- For simplicity and clarity, the bounding boxes have been omitted from many of the screenshots of vector objects in this tutorial.
Open a new, transparent image, 200 x 200 pixels. Flood fill with white. For the petals of the flower, select gradient for both foreground and background styles, and set both to Nanson's Fire Pink gradient (mqc Fire Pink) - or another gradient of your choice. For all gradients in this tutorial, I used the "Linear Gradient" Style, with Angle = 54 degrees, and Repeats = 0.
By definition, a Bezier curve is a line connecting two endpoints, whose curve is determined by one or more control points which do not lie on the curve. In very simple terms, if we call the endpoints of the line A and B, and the control points that determine the curve of the line C and D, we create the Bezier line by clicking at the starting point (A) and dragging to the first control point (C), and then clicking at the endpoint (B) and dragging away from the second control point (D).Note: For an in-depth look at Bezier Lines in PSP, visit my Bezier Lines in PSP mini-tutorial.
In this tutorial, all the parts of our flower are made with the same basic Bezier curve. The starting and ending points of our line, points A and B, are very close together. The control points that determine the curve of the line, points C and D, are above, and to either side of the line. Here's an image showing the four controlling points of the Bezier line we will use:
To create a Bezier line in PSP, we use the handles created by dragging from the endpoints of the line to create the curve. Specifically, to create a Bezier line, do the following:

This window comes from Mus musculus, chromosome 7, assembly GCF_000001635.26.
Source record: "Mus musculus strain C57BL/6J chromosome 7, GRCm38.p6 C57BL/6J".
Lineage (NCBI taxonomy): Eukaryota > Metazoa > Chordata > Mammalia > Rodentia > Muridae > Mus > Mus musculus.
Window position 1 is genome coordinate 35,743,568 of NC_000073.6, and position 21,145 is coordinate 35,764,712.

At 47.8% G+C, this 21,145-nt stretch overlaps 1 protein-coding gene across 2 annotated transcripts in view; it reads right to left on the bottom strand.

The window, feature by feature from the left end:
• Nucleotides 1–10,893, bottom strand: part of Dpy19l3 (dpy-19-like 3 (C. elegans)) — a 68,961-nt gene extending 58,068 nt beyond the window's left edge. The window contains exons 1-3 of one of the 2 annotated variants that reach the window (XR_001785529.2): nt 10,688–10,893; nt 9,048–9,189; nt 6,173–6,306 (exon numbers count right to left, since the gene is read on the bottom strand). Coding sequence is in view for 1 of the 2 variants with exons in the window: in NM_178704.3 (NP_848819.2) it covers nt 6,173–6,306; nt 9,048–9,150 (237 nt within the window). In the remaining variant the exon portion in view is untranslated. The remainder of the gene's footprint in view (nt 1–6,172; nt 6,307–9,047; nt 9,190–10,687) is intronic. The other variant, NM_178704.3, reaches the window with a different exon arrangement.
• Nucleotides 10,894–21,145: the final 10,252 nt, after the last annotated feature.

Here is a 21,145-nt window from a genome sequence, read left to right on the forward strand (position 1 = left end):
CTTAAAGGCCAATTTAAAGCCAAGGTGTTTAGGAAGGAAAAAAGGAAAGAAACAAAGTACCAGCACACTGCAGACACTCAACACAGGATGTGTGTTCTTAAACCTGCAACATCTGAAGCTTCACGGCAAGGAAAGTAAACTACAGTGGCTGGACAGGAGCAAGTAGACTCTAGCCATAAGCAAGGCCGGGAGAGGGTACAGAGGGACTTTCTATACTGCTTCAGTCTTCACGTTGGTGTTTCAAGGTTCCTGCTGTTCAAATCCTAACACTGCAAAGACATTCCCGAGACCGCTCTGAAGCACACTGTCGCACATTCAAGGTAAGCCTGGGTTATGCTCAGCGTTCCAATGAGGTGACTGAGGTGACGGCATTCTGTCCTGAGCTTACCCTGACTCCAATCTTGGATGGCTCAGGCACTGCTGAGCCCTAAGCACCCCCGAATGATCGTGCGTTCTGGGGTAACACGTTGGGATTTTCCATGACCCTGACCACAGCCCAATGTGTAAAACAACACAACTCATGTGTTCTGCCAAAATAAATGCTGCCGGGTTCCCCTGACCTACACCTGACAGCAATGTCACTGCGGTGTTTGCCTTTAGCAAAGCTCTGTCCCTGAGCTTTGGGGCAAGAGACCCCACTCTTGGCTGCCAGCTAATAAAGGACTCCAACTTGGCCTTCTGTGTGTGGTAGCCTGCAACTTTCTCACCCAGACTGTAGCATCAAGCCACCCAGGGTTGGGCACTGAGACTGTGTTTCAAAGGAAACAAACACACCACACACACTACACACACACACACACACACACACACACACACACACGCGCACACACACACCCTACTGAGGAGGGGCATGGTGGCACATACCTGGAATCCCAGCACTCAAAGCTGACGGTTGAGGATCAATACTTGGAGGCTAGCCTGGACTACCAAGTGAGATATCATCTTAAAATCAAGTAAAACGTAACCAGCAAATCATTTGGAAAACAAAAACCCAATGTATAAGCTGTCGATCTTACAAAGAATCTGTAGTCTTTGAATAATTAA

- Click at the line starting point A, and drag to control point C until the arrow handle of the control arm rests on point C.
- Click at the line ending point B, and drag away from control point D so that the circle handle of the control arm rests on point D.
Let's see how that works. Select the Pen tool (V) with default settings, EXCEPT change the Width to 2.00, make sure the Show Nodes check box is marked, and choose the "Draw Point to Point - Bezier Curves" Mode:
Version Note: In PSP XI, the "Draw Point to Point - Bezier Curves" mode icon changed - it still works the same way, but has a new look:Note: In the images that follow, I sometimes included the Bezier curve endpoints and control points. This is for illustration only - your image will not have these, unless you choose to add them so that you get the curve just right.
Click now at a point near the center of the canvas, and drag upwards towards the left. When the arrow handle is about at point C, release the mouse button. Now click at point B, which is really close to point A, and drag downwards towards the left until the circle handle of the control arm is close to point D. Remember, in making Bezier curves, we always drag from point B away from point D. Here's an image showing the control arms just before releasing the mouse button:
When you release the mouse button, you should have a flower petal that looks something like this:
To complete (and deselect) the flower petal:
- Click the "Start New Contour-Move To" button ( ) on the Pen tool Tool Options palette.Version Note: The "Start New Contour-Move To" icon changed somewhat in PSP XI - here's the new look: ( ).